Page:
First up was Emily’s Donuts and Café – a nondescript shop off Merrimac Trail (Route 143) that is easy to miss if you aren’t looking for it. The morning line moves quickly as orders for doughnuts and caffeinated beverages are filled. Despite ample seating in the brightly lit interior, most patrons grab and go as evidenced from the constant shuffling of vehicles in the parking lot. I selected an assortment of cake, yeast, filled, split, and ring doughnuts. Overall, the doughnuts were fantastic. The sleeper-winner was the key lime filled doughnut with a tangy sweet lime curd inside. Pure heaven. The split creme came in as the other favorite, filled with a sweet vanilla creme and dusted with powdered sugar – a top seller. Emily’s also serves lunch, which we didn’t try, but the doughnuts… they crank out some amazing doughnut love.

left to right, top to bottom: vanilla glazed ring, raspberry filled, split creme, key lime filled, glazed chocolate cake, cinnamon apple filled

If you are in search of pastries, breads, and other baked sweets, allow me to point you to Blackbird Bakery in Colonial Williamsburg’s Merchants Square. Their tempting array of desserts and breads are all made in the Trellis kitchen just behind the bakery. Choose from flaky croissants, fresh scones, beautiful fruit tarts, golden baguettes, and dinner plate-sized sticky buns, to name a few. Don’t forget your cup of Illy coffee to sip with your treat. We tried the canelés, which were wonderfully custardy inside and caramelized outside – French pastry perfection.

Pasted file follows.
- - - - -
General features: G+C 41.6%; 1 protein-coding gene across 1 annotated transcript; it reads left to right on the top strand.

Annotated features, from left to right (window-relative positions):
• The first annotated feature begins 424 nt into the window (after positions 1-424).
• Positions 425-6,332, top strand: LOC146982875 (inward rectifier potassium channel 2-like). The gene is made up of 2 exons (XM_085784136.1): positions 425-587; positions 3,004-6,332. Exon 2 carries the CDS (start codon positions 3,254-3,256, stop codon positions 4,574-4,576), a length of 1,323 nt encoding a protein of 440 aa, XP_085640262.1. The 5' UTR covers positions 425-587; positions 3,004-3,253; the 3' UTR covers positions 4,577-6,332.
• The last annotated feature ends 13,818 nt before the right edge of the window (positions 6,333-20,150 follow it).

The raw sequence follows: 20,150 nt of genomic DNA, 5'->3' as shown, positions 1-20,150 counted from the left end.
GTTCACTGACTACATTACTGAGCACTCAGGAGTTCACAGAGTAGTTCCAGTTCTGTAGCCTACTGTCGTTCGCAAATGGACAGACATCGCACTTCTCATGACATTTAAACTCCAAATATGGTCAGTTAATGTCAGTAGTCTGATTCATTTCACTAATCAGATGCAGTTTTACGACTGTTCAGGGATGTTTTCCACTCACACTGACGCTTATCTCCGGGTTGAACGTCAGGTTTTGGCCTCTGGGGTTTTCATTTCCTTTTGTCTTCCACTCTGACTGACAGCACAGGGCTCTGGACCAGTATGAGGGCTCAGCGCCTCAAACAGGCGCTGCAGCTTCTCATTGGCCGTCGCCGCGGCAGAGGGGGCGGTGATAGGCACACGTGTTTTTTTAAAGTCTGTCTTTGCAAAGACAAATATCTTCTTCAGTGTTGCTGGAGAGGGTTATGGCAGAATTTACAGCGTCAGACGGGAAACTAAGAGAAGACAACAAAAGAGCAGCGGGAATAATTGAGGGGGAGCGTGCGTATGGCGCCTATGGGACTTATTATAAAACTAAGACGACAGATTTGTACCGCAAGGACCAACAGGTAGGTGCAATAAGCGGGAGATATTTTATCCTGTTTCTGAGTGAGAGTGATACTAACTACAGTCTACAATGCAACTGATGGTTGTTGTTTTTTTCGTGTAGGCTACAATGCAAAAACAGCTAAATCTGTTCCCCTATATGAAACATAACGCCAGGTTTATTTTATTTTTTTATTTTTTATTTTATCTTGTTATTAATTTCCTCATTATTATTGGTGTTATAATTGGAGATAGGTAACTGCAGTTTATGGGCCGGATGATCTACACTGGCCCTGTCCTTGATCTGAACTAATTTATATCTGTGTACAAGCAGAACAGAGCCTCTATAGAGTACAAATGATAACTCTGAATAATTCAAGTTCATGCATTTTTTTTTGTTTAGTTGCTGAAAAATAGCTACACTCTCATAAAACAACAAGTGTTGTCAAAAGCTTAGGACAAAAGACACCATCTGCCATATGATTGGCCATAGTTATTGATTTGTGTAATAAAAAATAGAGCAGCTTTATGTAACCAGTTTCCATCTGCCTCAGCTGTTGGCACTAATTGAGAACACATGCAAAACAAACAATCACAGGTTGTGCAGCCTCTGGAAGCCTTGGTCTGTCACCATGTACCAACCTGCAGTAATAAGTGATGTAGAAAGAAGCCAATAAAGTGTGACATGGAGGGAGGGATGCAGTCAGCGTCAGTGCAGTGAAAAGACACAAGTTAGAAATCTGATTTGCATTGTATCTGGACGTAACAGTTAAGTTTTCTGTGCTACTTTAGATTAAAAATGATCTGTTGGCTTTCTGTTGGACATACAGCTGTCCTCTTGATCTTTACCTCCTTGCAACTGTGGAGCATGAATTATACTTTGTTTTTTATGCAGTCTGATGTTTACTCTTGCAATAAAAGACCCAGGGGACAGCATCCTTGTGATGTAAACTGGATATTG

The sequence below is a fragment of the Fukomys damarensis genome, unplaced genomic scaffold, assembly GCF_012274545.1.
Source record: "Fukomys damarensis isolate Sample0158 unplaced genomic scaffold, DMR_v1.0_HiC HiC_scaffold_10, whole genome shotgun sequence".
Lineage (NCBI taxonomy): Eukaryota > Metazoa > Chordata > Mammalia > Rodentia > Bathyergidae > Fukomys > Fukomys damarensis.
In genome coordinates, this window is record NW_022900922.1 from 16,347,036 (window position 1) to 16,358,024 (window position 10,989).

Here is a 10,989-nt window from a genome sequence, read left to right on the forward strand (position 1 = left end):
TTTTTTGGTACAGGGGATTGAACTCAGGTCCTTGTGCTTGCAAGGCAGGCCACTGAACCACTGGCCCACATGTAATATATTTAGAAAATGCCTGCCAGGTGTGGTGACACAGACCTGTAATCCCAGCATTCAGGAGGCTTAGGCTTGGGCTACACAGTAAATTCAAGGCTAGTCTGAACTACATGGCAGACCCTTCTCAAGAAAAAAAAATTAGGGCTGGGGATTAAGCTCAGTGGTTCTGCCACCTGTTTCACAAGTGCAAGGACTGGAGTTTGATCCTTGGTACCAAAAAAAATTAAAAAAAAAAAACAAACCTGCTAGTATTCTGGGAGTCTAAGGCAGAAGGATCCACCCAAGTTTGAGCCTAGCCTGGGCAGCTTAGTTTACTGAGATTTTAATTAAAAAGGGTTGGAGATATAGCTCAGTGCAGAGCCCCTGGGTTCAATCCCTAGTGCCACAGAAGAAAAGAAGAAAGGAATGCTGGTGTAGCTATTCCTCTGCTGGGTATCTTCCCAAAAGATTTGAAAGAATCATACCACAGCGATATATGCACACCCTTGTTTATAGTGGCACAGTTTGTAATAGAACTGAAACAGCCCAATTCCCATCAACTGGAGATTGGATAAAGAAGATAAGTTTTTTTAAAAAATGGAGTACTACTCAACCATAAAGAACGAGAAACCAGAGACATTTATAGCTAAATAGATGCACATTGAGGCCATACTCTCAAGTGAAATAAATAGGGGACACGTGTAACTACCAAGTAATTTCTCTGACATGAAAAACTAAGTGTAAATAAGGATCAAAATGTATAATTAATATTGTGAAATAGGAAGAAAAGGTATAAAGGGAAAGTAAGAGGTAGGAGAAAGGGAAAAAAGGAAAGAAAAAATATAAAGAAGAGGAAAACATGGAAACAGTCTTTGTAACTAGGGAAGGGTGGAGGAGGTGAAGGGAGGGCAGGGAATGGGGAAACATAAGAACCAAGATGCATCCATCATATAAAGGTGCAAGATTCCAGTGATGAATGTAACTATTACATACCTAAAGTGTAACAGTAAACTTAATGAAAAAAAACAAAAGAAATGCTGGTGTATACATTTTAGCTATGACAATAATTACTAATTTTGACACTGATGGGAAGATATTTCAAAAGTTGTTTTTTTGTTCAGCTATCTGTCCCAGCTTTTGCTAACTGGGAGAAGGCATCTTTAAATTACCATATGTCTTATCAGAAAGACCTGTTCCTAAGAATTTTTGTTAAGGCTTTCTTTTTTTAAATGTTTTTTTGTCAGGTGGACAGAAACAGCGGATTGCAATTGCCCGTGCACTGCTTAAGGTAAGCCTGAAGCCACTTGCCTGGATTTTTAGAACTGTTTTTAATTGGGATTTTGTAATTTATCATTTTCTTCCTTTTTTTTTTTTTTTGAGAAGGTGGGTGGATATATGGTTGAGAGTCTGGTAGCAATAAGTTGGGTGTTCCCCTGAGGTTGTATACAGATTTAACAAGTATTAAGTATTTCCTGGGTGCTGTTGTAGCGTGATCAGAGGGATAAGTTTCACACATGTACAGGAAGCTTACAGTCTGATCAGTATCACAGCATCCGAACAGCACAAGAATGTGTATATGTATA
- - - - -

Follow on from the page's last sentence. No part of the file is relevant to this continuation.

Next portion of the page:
pastries on offer at the front counter

showing off the most adorable desserts

beautiful and irresistible canelés

Swing by Shorty’s Diner (also on Merrimac Trail) for quick, friendly service and a no frills plate of hearty morning fare. Breakfast is served all day, with lunch options like sandwiches, burgers, and salads. Portions at Shorty’s are generous, especially for the reasonable prices. The food we ordered was neither outstanding nor terrible – just solid and good. The chicken fried steak was tender enough to be eaten with just a fork. The creamy sausage gravy and flaky biscuits were satisfying. Other menu items included omelets, pancakes, waffles, and breakfast sandwiches. Just for giggles, we took home two slices of pie: coconut cream and chocolate cream (the other choice was key lime that day), piled high and pretty darn delicious.

the shorty’s special: 3 eggs, hash browns, biscuit, sausage patty

chicken fried steak with eggs, hash browns, and biscuit

because pie: chocolate cream and coconut cream